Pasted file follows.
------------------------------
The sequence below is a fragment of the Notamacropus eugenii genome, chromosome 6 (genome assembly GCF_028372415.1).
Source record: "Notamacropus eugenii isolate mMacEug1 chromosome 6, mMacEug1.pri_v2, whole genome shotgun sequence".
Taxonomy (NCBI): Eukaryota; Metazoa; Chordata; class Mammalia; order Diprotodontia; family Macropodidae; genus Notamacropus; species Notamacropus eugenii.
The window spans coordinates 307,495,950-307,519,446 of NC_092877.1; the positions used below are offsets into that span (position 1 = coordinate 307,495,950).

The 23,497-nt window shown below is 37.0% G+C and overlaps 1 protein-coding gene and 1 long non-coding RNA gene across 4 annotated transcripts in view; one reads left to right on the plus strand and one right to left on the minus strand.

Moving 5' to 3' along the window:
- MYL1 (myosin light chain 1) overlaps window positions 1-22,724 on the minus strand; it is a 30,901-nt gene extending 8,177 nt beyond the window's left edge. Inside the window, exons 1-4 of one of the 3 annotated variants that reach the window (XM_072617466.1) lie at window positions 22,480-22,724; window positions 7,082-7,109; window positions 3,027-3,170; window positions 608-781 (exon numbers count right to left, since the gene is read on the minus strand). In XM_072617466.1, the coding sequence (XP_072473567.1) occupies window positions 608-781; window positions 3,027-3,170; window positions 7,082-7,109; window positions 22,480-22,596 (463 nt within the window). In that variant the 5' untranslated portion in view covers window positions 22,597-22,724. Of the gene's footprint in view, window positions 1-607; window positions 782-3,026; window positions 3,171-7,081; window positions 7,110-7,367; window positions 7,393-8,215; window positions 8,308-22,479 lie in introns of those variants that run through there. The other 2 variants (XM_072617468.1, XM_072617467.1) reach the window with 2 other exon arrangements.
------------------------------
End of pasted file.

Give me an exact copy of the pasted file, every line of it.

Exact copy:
The sequence below is a fragment of the Notamacropus eugenii genome, chromosome 6 (genome assembly GCF_028372415.1).
Source record: "Notamacropus eugenii isolate mMacEug1 chromosome 6, mMacEug1.pri_v2, whole genome shotgun sequence".
Taxonomy (NCBI): Eukaryota; Metazoa; Chordata; class Mammalia; order Diprotodontia; family Macropodidae; genus Notamacropus; species Notamacropus eugenii.
The window spans coordinates 307,495,950-307,519,446 of NC_092877.1; the positions used below are offsets into that span (position 1 = coordinate 307,495,950).

The 23,497-nt window shown below is 37.0% G+C and overlaps 1 protein-coding gene and 1 long non-coding RNA gene across 4 annotated transcripts in view; one reads left to right on the plus strand and one right to left on the minus strand.

Moving 5' to 3' along the window:
- MYL1 (myosin light chain 1) overlaps window positions 1-22,724 on the minus strand; it is a 30,901-nt gene extending 8,177 nt beyond the window's left edge. Inside the window, exons 1-4 of one of the 3 annotated variants that reach the window (XM_072617466.1) lie at window positions 22,480-22,724; window positions 7,082-7,109; window positions 3,027-3,170; window positions 608-781 (exon numbers count right to left, since the gene is read on the minus strand). In XM_072617466.1, the coding sequence (XP_072473567.1) occupies window positions 608-781; window positions 3,027-3,170; window positions 7,082-7,109; window positions 22,480-22,596 (463 nt within the window). In that variant the 5' untranslated portion in view covers window positions 22,597-22,724. Of the gene's footprint in view, window positions 1-607; window positions 782-3,026; window positions 3,171-7,081; window positions 7,110-7,367; window positions 7,393-8,215; window positions 8,308-22,479 lie in introns of those variants that run through there. The other 2 variants (XM_072617468.1, XM_072617467.1) reach the window with 2 other exon arrangements.